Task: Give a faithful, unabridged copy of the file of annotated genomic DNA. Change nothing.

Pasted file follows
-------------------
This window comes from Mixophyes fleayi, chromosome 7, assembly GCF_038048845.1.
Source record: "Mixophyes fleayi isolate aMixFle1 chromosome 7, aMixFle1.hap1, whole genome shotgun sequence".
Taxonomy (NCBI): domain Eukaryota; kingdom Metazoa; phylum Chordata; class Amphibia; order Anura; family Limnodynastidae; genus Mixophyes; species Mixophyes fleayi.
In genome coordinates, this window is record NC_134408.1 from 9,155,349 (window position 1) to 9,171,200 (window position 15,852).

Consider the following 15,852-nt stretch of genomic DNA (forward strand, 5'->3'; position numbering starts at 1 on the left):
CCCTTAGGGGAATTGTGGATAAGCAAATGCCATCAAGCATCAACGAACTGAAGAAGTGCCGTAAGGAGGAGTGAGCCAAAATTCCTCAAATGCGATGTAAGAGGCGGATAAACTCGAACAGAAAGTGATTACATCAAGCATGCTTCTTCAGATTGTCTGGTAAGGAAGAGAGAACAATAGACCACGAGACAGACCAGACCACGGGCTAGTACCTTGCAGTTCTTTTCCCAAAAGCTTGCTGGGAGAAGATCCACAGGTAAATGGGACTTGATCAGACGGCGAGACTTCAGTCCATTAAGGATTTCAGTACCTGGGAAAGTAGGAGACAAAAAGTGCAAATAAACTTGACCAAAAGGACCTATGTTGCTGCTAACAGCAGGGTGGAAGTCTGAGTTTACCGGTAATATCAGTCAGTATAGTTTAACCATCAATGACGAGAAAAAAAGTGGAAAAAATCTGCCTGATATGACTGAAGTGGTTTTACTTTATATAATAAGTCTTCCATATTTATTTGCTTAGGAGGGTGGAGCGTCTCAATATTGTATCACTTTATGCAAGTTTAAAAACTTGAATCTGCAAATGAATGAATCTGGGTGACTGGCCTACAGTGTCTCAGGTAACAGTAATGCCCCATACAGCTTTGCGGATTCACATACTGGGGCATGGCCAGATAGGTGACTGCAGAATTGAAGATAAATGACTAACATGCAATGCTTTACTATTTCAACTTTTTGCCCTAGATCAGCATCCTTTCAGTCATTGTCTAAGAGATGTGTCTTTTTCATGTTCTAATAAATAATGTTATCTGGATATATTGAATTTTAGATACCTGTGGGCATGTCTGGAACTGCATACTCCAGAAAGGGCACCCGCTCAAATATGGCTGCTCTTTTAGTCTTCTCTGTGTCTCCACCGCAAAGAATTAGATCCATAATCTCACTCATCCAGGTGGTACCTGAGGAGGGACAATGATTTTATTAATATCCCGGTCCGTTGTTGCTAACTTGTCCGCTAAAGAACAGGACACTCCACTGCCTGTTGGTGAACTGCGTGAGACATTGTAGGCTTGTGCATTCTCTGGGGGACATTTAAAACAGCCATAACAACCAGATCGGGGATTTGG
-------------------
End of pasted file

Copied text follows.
This window comes from Mixophyes fleayi, chromosome 7, assembly GCF_038048845.1.
Source record: "Mixophyes fleayi isolate aMixFle1 chromosome 7, aMixFle1.hap1, whole genome shotgun sequence".
Taxonomy (NCBI): domain Eukaryota; kingdom Metazoa; phylum Chordata; class Amphibia; order Anura; family Limnodynastidae; genus Mixophyes; species Mixophyes fleayi.
In genome coordinates, this window is record NC_134408.1 from 9,155,349 (window position 1) to 9,171,200 (window position 15,852).

Consider the following 15,852-nt stretch of genomic DNA (forward strand, 5'->3'; position numbering starts at 1 on the left):
CCCTTAGGGGAATTGTGGATAAGCAAATGCCATCAAGCATCAACGAACTGAAGAAGTGCCGTAAGGAGGAGTGAGCCAAAATTCCTCAAATGCGATGTAAGAGGCGGATAAACTCGAACAGAAAGTGATTACATCAAGCATGCTTCTTCAGATTGTCTGGTAAGGAAGAGAGAACAATAGACCACGAGACAGACCAGACCACGGGCTAGTACCTTGCAGTTCTTTTCCCAAAAGCTTGCTGGGAGAAGATCCACAGGTAAATGGGACTTGATCAGACGGCGAGACTTCAGTCCATTAAGGATTTCAGTACCTGGGAAAGTAGGAGACAAAAAGTGCAAATAAACTTGACCAAAAGGACCTATGTTGCTGCTAACAGCAGGGTGGAAGTCTGAGTTTACCGGTAATATCAGTCAGTATAGTTTAACCATCAATGACGAGAAAAAAAGTGGAAAAAATCTGCCTGATATGACTGAAGTGGTTTTACTTTATATAATAAGTCTTCCATATTTATTTGCTTAGGAGGGTGGAGCGTCTCAATATTGTATCACTTTATGCAAGTTTAAAAACTTGAATCTGCAAATGAATGAATCTGGGTGACTGGCCTACAGTGTCTCAGGTAACAGTAATGCCCCATACAGCTTTGCGGATTCACATACTGGGGCATGGCCAGATAGGTGACTGCAGAATTGAAGATAAATGACTAACATGCAATGCTTTACTATTTCAACTTTTTGCCCTAGATCAGCATCCTTTCAGTCATTGTCTAAGAGATGTGTCTTTTTCATGTTCTAATAAATAATGTTATCTGGATATATTGAATTTTAGATACCTGTGGGCATGTCTGGAACTGCATACTCCAGAAAGGGCACCCGCTCAAATATGGCTGCTCTTTTAGTCTTCTCTGTGTCTCCACCGCAAAGAATTAGATCCATAATCTCACTCATCCAGGTGGTACCTGAGGAGGGACAATGATTTTATTAATATCCCGGTCCGTTGTTGCTAACTTGTCCGCTAAAGAACAGGACACTCCACTGCCTGTTGGTGAACTGCGTGAGACATTGTAGGCTTGTGCATTCTCTGGGGGACATTTAAAACAGCCATAACAACCAGATCGGGGATTTGG